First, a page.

It’s easy to vote for something like this, but I think it’s important to also consider the cost of complexity and implementation. (Hopefully one day, we in the community can build these features ourselves…)

3 Likes

The treshold is a very sensible parameter here. It has to be low enough to not make it super hard to become a live proposal and high enough not to a allow an individual or group to move their potential “spam” proposals to live proposals easily.

Some people still need to view every proposal that hits the NNS. You’re just minimising the burden to a smaller group of people. Is that good?

Still, this is the best I read so far.

3 Likes

Hey @cryptoschindler, glad you enjoyed reading the proposal.

I think I may have written that passage in a confusing manner, what it should say is…

Currently, NNS Participants only view and vote on spam proposals because they are required to…

This is stating that in the current system, the reason why spam proposals are a problem is because all NNS voters who vote manually are required to view NNS proposals. I’ll make sure to update the proposal with this clarification.

The introduction of this incubation period would mean that if the changes in this proposal are implemented, only the proposals that pass the minimum threshold and go live on the NNS would need to be viewed by all manual voters.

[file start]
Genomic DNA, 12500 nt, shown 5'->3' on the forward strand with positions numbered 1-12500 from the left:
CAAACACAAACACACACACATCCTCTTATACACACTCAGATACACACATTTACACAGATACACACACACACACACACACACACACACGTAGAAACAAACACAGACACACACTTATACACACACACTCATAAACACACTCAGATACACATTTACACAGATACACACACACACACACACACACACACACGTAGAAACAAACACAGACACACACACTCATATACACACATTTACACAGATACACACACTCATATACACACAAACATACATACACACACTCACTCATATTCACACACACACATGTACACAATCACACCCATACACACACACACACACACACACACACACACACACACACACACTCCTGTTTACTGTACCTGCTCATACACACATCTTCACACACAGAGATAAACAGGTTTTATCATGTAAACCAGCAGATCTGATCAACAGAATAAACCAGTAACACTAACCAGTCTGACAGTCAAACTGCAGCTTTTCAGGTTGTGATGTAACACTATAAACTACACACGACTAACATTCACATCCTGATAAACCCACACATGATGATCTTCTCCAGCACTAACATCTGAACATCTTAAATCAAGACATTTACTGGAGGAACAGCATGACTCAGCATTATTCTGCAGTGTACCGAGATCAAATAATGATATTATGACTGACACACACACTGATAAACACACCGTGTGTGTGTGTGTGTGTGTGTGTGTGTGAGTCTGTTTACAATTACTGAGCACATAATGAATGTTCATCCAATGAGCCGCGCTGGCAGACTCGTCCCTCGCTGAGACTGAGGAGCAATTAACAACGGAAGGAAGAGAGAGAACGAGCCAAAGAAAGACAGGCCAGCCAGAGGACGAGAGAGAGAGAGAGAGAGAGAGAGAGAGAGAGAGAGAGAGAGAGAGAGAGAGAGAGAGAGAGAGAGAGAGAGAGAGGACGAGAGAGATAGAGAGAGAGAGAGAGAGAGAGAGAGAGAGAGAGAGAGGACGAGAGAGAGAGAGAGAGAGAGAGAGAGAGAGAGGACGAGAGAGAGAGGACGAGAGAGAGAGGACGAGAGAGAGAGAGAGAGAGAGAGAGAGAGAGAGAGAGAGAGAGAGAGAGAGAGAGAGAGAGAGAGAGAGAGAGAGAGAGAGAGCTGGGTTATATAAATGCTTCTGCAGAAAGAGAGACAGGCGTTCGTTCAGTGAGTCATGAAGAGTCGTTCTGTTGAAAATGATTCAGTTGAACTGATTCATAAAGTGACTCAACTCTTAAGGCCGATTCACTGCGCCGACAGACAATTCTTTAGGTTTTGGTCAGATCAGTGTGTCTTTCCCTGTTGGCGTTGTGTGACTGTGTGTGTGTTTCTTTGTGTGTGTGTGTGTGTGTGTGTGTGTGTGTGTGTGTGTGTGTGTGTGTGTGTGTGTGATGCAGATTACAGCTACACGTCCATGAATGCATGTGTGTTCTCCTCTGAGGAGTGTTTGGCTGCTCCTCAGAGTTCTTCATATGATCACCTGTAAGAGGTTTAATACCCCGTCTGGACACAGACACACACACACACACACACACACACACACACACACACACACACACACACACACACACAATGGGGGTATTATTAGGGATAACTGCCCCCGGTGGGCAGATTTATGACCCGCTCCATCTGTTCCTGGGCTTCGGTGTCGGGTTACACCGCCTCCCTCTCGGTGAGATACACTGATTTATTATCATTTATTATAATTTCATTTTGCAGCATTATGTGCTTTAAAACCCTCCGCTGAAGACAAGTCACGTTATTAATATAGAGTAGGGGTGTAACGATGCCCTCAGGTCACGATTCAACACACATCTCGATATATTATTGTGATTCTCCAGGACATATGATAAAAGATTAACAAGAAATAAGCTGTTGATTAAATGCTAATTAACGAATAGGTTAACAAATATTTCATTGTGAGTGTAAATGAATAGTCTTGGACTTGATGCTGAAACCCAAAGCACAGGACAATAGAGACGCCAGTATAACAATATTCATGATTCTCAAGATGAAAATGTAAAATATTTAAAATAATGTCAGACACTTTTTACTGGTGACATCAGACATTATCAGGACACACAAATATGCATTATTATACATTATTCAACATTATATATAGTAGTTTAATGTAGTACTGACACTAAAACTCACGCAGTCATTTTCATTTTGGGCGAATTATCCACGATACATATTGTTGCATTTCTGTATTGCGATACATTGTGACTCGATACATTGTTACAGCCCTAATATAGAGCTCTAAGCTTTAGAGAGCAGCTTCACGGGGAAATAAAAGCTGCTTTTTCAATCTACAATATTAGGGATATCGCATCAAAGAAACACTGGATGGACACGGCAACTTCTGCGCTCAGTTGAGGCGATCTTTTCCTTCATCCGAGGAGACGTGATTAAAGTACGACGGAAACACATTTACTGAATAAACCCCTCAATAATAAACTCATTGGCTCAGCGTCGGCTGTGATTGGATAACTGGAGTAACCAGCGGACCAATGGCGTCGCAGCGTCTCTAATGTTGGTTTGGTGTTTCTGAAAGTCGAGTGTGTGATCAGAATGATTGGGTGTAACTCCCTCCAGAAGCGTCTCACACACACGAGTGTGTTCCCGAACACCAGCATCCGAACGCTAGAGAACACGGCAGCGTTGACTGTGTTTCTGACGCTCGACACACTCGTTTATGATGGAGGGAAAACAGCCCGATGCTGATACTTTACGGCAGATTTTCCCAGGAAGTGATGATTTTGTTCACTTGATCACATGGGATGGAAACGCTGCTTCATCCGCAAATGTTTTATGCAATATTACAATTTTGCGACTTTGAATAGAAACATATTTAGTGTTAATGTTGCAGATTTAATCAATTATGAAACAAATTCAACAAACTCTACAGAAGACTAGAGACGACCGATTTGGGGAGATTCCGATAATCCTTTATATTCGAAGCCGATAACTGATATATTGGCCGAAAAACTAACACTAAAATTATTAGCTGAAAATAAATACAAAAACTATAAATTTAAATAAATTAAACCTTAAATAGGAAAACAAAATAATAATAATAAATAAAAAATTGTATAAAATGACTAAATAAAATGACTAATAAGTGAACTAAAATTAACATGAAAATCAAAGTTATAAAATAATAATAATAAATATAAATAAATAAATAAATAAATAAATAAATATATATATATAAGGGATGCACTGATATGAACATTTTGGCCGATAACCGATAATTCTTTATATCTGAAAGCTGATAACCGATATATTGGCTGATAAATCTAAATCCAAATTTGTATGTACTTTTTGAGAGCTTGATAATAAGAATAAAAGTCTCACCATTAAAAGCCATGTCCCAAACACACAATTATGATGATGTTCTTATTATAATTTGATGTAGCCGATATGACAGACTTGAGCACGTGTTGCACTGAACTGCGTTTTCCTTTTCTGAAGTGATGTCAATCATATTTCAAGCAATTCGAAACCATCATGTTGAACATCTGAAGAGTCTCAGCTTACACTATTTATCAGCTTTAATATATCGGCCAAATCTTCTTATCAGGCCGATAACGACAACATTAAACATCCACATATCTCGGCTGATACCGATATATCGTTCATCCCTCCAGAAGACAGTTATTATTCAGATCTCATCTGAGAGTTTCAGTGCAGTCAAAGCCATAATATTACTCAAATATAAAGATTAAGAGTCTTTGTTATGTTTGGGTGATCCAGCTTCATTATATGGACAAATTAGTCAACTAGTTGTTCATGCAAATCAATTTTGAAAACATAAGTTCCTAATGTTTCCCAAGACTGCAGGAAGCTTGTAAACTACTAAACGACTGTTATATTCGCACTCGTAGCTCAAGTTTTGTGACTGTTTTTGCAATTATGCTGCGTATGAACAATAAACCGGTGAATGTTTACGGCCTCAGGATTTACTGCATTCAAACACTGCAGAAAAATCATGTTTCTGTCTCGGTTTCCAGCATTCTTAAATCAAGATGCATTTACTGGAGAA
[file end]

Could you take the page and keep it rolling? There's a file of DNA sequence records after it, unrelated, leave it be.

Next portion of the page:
This “search by proposal ID or proposal topic name” NNS App UI functionality would allow voters that wish to voluntarily support a proposal while it’s incubating to search only for the proposal(s) they wish to vote for, effectively ignoring all other proposals. An NNS voter can also choose to scroll through every incubating proposal instead of using the search feature, but this is now a choice and not mandated.

2 Likes

But someone has to see them and vote on them for those proposals to even reach the minimum threshold, that’s what I meant when I said you’re minimising the burden to a smaller group of people. I’d imagine that there would be some sort of filter for manual voters that excludes proposals that didn’t reach the threshold yet. This is helpful for people that don’t want to be bothered with “spam” proposals, but also puts the power in the hands of a smaller group of people, because those people that actually look at every proposal decide which ones are able to proceed to the next stage and some (good) proposals might never reach the surface because of the smaller group of people that actually look at all the proposals dislike them.

1 Like

These are some great points. Before responding, lets take a step forward into the future of the NNS, assuming the IC is wildly successful. In this future:

  • Hundreds of proposals hit the NNS every day. Maybe 200-300 are spam, but at least 20 are legitimate proposals.
  • Some new proposals contain wasm and/or code that will hooked into the updating the actual governance code/constants of the NNS, meaning that many proposals are now more technical in nature.
  • There are many more issues with canister content and censorship, in the sense that a canister may contain objectionable or copyrighted content and a proposal is created to take that canister down.
  • Many more proposals are created to bring attention to various campaigns, or to preach a certain philosophy or vision for the future of the IC.

This future is therefore one full of proposals that have interesting ideas, are actionable or tightly integrated, with lots of spam mixed in.

Now imagine being an NNS voter in this environment. What is your voting strategy?